The designers, OMG Fashion, are selling the dress for less than a quid.
There's already been some kickback as to how a dress that sells that cheaply can possibly be made without resort to sweated labour. OMG, who are based in Manchester, robustly deny any claims that their clothing is being made unethically. They say:
"It's manufactured in Leicester and bound by UK laws. It costs us more than 99p to buy this dress, we are clearly making a loss, it is a PR stunt. The dress is made in the UK."There are plenty of sweatshops in the UK, but let's take OMG's word that they're doing the right thing. One thing's for sure. As an exercise in PR it's drummed up a lot of attention. Good Morning Britain host Kate Garraway posted a picture of herself in the dress, and it's been all over the press. The quote that made the point for me, though, was one from Kirsty McCrum of the Daily Mirror on the quality of the dress...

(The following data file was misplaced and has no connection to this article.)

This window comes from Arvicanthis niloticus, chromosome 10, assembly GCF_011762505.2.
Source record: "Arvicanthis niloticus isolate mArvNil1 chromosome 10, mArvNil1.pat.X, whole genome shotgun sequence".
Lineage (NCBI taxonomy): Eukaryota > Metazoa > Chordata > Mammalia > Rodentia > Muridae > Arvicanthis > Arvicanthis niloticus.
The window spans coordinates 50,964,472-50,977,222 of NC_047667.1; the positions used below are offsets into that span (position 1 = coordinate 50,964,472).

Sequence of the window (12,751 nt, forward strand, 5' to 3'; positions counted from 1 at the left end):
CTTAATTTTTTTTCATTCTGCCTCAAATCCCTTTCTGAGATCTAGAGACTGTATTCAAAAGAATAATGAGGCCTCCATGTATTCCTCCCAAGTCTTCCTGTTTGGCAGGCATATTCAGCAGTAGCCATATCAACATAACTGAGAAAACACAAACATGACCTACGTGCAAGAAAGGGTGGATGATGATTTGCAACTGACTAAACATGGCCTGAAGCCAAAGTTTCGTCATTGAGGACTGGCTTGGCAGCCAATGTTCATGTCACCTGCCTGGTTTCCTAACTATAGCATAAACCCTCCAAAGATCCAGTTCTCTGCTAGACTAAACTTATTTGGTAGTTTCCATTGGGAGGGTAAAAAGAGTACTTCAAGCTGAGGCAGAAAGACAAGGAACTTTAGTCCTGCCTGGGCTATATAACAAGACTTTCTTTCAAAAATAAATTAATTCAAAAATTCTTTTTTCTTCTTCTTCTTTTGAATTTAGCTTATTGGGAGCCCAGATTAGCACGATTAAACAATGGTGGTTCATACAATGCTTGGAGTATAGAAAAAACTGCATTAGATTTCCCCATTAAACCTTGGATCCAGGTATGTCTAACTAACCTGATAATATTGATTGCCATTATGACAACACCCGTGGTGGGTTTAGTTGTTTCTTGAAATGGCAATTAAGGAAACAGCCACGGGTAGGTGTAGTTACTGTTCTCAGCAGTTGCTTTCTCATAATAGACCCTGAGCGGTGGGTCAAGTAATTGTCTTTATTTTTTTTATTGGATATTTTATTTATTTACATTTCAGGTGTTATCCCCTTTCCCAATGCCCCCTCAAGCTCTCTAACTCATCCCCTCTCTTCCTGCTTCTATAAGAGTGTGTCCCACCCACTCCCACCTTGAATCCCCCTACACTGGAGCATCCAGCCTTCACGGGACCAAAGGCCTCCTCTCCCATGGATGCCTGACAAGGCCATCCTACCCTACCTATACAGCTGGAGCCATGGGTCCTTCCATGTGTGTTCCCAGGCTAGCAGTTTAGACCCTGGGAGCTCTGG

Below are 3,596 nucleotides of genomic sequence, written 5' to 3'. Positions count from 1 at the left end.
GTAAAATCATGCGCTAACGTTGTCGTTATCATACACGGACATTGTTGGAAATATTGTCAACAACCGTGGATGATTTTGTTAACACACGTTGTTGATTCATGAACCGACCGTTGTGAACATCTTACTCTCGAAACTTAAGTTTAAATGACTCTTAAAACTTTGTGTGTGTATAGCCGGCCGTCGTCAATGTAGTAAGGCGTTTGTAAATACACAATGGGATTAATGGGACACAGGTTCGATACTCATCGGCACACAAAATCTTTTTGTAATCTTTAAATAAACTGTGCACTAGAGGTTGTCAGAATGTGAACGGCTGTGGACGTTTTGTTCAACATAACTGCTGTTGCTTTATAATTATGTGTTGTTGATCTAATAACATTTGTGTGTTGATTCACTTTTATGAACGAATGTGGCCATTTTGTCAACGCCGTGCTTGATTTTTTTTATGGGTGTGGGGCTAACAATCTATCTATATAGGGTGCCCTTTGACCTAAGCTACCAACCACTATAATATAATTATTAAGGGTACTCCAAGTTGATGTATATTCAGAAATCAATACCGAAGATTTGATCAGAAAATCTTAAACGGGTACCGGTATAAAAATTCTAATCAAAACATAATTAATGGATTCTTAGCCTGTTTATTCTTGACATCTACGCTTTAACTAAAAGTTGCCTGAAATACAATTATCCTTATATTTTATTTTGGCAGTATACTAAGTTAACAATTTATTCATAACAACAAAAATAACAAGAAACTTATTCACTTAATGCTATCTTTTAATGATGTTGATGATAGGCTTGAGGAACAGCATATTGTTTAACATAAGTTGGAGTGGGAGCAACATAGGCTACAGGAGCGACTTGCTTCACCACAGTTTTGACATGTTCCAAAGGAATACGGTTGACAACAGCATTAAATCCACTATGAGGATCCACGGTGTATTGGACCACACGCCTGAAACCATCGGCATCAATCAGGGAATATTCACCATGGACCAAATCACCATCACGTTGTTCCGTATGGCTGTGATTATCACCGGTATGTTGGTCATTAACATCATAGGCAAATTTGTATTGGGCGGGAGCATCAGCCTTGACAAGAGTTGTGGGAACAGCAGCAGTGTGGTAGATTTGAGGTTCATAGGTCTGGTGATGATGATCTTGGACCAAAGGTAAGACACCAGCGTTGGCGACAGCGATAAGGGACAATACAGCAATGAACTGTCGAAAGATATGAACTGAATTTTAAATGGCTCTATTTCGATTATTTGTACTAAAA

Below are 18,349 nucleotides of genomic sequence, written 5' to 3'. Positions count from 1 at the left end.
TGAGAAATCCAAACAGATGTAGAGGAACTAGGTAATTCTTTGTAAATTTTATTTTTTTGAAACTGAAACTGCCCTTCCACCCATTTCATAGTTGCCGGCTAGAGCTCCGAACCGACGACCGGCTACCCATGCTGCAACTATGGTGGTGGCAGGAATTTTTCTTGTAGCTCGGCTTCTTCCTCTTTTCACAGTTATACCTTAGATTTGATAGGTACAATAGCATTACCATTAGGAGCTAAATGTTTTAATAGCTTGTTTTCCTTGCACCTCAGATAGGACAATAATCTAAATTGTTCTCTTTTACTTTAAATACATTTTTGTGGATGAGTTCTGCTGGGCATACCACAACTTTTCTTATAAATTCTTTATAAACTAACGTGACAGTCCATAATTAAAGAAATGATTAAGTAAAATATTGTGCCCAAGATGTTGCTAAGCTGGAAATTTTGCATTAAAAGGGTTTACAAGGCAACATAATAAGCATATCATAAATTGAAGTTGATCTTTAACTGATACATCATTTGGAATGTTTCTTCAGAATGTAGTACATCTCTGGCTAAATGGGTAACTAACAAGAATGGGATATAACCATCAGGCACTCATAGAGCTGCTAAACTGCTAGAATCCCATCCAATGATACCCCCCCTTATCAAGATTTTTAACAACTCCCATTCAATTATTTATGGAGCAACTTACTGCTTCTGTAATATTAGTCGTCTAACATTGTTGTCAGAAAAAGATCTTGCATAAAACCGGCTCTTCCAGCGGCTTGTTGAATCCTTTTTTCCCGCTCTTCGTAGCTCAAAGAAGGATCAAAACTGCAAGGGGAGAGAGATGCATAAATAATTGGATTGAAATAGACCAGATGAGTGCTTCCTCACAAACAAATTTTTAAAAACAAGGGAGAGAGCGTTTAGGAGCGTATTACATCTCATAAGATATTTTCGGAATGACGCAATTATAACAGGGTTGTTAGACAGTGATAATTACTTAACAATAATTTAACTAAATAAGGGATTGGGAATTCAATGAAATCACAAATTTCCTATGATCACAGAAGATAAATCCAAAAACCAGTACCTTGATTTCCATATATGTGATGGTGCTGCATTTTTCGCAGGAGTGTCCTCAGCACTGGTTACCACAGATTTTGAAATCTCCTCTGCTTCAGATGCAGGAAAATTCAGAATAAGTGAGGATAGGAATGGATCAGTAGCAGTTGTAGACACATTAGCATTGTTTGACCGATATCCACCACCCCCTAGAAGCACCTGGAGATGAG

Made from 95% viscose and 5% elastane, it's clearly not for girls who enjoy natural fibres close to their skin, but at that price it may persuade buyers for a one-time wear.And therein lies the problem. The dress is clearly designed to be a disposable item. Let's do the maths. You'd struggle to buy a newspaper, a bar of chocolate or a loo roll for 99p. These are use-and-chuck items. Once again, it shores up the idea of fast fashion as a "wear-it-once-and-bin-it" philosophy.
The last thing we need is more clothing in landfill, when millions of tons of unwanted clothes end up at the tip every year. I have the feeling that, flimsy as OMG's dress is, it's not biodegradable. That would be something worth celebrating. Wear it once and compost it? I'm all over that idea.
There's a market and a need for cheap clothing, but why make it as throwaway as a pair of paper overalls?